Deflecting asteroids like Bennu may require 'multiple bumps'

Deflecting an asteroid would require ‘multiple bumps’ according to a new study that saw scientists fire projectiles at meteorites

  • Scientists at a NASA facility in California are testing asteroid deflection methods
  • A carbon-rich asteroid such as Bennu may be best treated with a series of bumps
  • NASA said Bennu has a one in 1,750 chance of hitting Earth in the next 300 years

Deflecting an asteroid such as Bennu, which has a small chance of hitting Earth in about a century and a half, could require multiple small impacts from some sort of massive human-made deflection device, according to experts.

Scientists in California have been firing projectiles at meteorites to simulate the best methods of altering the course of an asteroid so that it wouldn’t hit Earth. 

According to the results so far, an asteroid like Bennu that is rich in carbon could need several small bumps to charge its course.

Bennu, which is about a third of a mile wide, has a slightly greater chance of hitting Earth than previously thought, NASA revealed earlier this month.

The space agency upgraded the risk of Bennu impacting Earth at some point over the next 300 years to one in 1,750.

Bennu also has a one-in-2,700 chance of hitting Earth on the afternoon of September 24, 2182, according to the NASA study.    

This mosaic of Bennu was created from multiple images using observations by NASA’s OSIRIS-REx spacecraft. Although there is a slight chance Bennu will smash into Earth over the next three centuries, NASA notes there is more than a 99.9 percent probability it will not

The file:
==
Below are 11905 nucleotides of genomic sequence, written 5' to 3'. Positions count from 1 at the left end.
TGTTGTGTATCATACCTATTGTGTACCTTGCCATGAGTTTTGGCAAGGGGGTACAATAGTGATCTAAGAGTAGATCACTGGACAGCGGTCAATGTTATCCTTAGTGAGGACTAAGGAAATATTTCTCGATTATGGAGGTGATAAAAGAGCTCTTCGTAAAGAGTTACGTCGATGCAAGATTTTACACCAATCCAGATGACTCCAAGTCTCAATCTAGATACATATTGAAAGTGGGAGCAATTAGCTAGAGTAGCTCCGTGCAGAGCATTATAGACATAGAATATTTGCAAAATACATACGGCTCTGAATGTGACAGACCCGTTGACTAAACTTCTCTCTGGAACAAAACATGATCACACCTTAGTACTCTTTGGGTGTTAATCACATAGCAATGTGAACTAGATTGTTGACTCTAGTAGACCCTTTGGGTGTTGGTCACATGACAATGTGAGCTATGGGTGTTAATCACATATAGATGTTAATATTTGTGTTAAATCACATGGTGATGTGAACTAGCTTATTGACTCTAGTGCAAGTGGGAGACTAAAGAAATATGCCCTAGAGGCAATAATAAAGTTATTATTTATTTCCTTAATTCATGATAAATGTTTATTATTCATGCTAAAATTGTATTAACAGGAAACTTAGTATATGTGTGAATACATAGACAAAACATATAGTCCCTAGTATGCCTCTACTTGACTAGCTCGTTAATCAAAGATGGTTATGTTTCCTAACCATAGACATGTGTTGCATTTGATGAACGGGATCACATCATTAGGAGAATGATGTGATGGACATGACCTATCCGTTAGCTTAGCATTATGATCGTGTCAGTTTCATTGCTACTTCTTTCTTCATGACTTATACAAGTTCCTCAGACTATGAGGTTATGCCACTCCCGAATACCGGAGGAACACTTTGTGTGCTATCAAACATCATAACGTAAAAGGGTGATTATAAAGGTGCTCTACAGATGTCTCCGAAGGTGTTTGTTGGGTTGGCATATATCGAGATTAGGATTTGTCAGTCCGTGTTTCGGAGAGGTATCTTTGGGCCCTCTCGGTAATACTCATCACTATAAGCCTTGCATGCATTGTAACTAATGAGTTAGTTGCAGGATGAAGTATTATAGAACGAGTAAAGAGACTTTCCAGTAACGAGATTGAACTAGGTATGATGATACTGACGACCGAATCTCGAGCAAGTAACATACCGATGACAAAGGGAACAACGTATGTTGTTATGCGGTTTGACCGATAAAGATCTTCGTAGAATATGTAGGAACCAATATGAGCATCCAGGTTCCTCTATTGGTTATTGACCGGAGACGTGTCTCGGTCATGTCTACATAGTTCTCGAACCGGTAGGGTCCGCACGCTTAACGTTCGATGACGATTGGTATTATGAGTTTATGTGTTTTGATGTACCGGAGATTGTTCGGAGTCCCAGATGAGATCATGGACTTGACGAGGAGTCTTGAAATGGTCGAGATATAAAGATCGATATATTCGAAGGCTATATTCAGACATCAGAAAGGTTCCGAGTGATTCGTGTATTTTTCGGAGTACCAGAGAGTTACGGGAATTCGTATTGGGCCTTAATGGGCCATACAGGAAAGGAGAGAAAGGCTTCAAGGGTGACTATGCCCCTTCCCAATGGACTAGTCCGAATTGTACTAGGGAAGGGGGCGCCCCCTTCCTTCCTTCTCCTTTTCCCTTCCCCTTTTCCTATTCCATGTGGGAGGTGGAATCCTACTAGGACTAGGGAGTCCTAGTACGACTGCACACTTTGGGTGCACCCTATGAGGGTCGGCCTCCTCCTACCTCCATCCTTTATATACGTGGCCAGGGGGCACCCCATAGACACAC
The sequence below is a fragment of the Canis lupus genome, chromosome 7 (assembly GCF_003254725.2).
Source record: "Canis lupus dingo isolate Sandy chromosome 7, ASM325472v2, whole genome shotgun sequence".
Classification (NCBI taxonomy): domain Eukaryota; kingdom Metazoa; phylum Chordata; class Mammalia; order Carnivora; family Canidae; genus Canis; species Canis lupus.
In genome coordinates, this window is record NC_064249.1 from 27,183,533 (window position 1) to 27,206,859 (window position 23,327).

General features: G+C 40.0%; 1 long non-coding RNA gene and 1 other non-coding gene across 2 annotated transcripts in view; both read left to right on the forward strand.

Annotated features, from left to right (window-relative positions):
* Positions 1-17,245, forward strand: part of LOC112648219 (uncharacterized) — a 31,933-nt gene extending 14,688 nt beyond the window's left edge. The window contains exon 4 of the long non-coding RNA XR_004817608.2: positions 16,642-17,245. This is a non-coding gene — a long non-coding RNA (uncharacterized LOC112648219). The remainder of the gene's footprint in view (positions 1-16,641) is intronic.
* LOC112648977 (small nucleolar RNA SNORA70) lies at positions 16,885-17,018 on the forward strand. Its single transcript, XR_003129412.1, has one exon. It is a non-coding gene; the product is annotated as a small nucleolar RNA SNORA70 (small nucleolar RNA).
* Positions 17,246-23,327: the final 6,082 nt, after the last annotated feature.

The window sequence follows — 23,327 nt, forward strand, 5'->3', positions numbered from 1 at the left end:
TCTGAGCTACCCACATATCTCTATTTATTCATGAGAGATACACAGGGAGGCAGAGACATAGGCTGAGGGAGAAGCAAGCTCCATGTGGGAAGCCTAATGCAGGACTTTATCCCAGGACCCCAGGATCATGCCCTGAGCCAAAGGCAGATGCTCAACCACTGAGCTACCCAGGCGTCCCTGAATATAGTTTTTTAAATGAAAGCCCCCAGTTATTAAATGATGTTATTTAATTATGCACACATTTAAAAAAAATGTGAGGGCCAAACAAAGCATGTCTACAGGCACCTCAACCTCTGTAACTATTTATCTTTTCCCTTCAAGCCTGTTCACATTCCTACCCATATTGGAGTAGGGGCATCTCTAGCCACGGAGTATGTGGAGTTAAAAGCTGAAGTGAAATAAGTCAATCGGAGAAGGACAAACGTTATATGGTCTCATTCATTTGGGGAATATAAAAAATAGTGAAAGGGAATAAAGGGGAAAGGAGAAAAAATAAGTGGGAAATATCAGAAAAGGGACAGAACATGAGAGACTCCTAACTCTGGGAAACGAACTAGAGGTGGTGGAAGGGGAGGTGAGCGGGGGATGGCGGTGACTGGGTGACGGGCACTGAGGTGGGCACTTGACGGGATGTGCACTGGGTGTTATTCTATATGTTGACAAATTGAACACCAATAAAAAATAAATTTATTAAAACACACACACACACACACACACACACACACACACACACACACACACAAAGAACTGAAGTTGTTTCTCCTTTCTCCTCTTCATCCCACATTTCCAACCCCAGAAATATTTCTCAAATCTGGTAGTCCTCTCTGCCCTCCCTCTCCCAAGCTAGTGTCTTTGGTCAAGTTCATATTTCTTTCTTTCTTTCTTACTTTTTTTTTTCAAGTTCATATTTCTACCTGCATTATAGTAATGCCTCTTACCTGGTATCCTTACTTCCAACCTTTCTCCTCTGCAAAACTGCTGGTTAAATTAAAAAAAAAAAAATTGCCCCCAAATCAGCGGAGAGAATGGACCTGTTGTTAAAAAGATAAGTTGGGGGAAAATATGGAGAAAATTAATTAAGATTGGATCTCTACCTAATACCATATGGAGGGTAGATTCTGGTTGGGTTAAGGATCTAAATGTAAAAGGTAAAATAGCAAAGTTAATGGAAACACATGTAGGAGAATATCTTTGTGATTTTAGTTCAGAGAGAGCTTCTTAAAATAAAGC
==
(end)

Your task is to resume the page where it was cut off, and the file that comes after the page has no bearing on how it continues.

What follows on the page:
Scientists have been seriously considering how to stop an asteroid from ever hitting Earth since the 1960s, but previous approaches have generally involved theories on how to blow the cosmic object into thousands of pieces.

The problem with this is these pieces could potentially zoom towards Earth and present almost as dangerous and humanity-threatening issue as the original asteroid. 

A more recent approach, called kinetic impact deflection (KID), involves firing something into space that more gently bumps the asteroid off course, away from Earth, while keeping it intact. 

Recent KID efforts were outlined at the 84th annual meeting of the Meteoritical Society held in Chicago this month and led by Dr George Flynn, a physicist at State University of New York, Plattsburgh.  

‘You might have to use multiple impacts,’ Dr Flynn said in conversation with The New York Times. ‘It [Bennu] may barely miss, but barely missing is enough.’

Researchers have been working at NASA’s Ames Vertical Gun Range, built in the 1960s during the Apollo era and based at Moffett Federal Airfield in California’s Silicon Valley, for the recent KID experiments.

They fired small, spherical aluminum projectiles at meteorites suspended by pieces of nylon string.

The NASA Ames Vertical Gun Range (AVGR, pictured) is a facility that allows experts to investigate potential meteor or asteroid impacts on a planet or moon surface, as well as other research areas

AVGR, pictured, was designed to conduct scientific studies of lunar impact processes in support of the Apollo missions 

The team used 32 meteorites – which are fragments of asteroids that have fallen to Earth from space – that were mostly purchased from private dealers. 

The tests have allowed them to work out at what point momentum from a human-made object fired towards an asteroid turns it into thousands of fragments, rather than knocking it off course as desired. 

‘If you break it into pieces, some of those pieces may still be on a collision course with Earth,’ Dr Flynn said. 


Asteroid classification has proved controversial, with a number of letter-based systems developed. 

According to NASA the three main types are labelled C, S and M.

C-type (chondrite) asteroids are the most common in the solar system and likely consist of clay and silicate rocks.

They are darker than other asteroids and the most ancient objects in the solar system – dating back to its birth.